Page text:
MK calls to bank rock band for using Nazi symbols

Russian rock band 'Alisa' scheduled to perform in Israel later this month. Calls to cancel show cite use of Nazi symbols.

David Rosenberg,

Neo-Nazi (file)
Neo-Nazi (file)

A concert by a controversial rock band has divided Israel’s Russian-speaking community, pitting fans against those who argue the band should be banned from Israel over allegations of anti-Semitism.

Konstantin Kinchev, the lead singer of ‘Alisa’ rejects charges that the band is anti-Semitic.

Describing himself as an “enlightened Russian nationalist”, Kinchev has long fought accusations of Nazi sympathies, suing a Russian newspaper for defamation in 1987.

But Alisa makes no secret of its use of Fascist and Nazi imagery in its music and performances.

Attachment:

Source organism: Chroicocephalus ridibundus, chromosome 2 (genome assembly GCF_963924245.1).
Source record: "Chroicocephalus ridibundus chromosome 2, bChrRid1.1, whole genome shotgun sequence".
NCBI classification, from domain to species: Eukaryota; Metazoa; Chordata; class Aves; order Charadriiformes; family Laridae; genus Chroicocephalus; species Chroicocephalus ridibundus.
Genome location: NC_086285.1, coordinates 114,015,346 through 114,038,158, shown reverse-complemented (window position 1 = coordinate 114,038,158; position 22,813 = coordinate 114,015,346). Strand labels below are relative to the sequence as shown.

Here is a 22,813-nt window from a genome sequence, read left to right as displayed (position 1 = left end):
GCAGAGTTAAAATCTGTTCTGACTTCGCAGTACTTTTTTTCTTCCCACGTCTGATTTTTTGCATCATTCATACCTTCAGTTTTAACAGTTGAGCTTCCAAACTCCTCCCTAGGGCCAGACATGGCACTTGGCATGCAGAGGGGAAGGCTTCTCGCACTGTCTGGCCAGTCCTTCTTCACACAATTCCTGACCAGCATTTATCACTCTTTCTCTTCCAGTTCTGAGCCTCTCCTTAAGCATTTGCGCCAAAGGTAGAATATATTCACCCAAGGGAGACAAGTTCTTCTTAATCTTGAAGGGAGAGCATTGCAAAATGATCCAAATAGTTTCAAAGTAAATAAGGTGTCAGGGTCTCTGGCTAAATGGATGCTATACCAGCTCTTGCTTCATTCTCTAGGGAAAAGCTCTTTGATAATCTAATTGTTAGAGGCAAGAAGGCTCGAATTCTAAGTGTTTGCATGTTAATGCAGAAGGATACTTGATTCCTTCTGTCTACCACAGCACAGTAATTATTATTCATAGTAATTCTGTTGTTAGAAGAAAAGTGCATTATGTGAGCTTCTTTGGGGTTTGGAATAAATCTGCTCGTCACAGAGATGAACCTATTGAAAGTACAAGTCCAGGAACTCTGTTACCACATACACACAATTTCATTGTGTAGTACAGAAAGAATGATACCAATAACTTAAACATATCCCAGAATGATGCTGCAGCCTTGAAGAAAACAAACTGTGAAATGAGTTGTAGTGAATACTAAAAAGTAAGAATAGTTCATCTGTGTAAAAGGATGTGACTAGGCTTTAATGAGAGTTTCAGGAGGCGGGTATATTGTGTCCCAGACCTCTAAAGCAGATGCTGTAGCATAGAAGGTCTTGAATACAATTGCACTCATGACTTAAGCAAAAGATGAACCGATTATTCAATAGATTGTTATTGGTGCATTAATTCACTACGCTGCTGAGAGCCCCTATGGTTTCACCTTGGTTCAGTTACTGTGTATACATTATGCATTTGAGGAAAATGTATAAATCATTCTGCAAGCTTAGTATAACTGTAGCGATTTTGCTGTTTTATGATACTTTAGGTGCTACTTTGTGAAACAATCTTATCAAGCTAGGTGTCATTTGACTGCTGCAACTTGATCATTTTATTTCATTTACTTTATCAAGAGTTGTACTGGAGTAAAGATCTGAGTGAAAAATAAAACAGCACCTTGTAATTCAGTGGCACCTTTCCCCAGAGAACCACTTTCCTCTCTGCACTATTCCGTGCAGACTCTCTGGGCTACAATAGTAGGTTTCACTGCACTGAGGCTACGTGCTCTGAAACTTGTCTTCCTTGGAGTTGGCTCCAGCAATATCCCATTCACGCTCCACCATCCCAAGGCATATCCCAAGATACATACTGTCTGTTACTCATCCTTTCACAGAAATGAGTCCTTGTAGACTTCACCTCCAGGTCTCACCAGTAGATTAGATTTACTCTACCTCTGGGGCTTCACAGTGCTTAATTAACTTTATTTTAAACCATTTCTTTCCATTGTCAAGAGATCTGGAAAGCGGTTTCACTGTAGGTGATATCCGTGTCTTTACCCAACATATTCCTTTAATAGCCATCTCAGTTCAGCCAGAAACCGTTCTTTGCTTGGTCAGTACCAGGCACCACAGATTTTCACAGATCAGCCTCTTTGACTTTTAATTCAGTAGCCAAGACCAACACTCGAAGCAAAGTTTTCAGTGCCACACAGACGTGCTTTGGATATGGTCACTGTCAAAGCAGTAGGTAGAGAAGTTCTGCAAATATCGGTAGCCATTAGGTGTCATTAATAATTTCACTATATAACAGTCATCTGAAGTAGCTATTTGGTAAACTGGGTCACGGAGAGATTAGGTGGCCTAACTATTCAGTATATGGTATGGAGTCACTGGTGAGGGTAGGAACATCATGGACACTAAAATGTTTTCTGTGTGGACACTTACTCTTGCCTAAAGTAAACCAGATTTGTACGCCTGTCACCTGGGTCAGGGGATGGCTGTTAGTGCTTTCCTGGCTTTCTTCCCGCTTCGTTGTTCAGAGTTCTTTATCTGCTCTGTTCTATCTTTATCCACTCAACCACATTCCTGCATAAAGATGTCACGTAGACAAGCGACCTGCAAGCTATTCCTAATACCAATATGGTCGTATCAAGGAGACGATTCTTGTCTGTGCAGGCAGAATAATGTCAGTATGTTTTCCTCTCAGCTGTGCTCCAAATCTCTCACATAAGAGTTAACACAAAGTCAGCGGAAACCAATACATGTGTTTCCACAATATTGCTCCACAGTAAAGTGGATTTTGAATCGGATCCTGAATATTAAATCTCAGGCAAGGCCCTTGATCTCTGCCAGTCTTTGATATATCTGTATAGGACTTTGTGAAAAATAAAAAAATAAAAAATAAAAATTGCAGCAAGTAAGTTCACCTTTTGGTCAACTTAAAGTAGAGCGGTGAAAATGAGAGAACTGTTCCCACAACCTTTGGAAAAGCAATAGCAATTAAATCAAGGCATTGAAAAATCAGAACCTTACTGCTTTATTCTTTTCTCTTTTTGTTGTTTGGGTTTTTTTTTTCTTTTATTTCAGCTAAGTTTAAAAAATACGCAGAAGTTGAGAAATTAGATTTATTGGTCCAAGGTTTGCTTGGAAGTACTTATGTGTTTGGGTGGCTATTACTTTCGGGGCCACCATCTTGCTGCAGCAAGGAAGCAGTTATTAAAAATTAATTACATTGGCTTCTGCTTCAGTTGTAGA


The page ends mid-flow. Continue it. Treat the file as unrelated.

Swastikas, the Hitler salute, and other symbols are regular parts of Alisa’s live shows. Lyrics of the band’s songs, critics argue, are also loaded with thinly veiled references to Jews and anti-Semitic conspiracy theories.

Despite this, however, the band has acquired a following in Israel, particularly among Russian-speakers. A concert scheduled for May 14th has already sold out. Nor is this month’s show the band’s first appearance in Israel.

Some in the Russian-speaking community, however, have called upon Culture and Sport Minister Miri Regev to cancel the performance and band Alisa from Israel.

MK Ksenia Svetlova (Zionist Camp), a Russian immigrant herself, is among those demanding the show’s cancellation.

Competing petitions both in support of and opposed to the concert have been circulating among Russian-speakers in Israel.

Outside circumstances may make efforts to cancel the show unnecessary, however. Kinchev has reportedly been hospitalized for treatment of what is widely believed to have been a heart attack the singer suffered. With less than two weeks to go before the scheduled date, the band may well be forced to cancel the performance while Kinchev recuperates.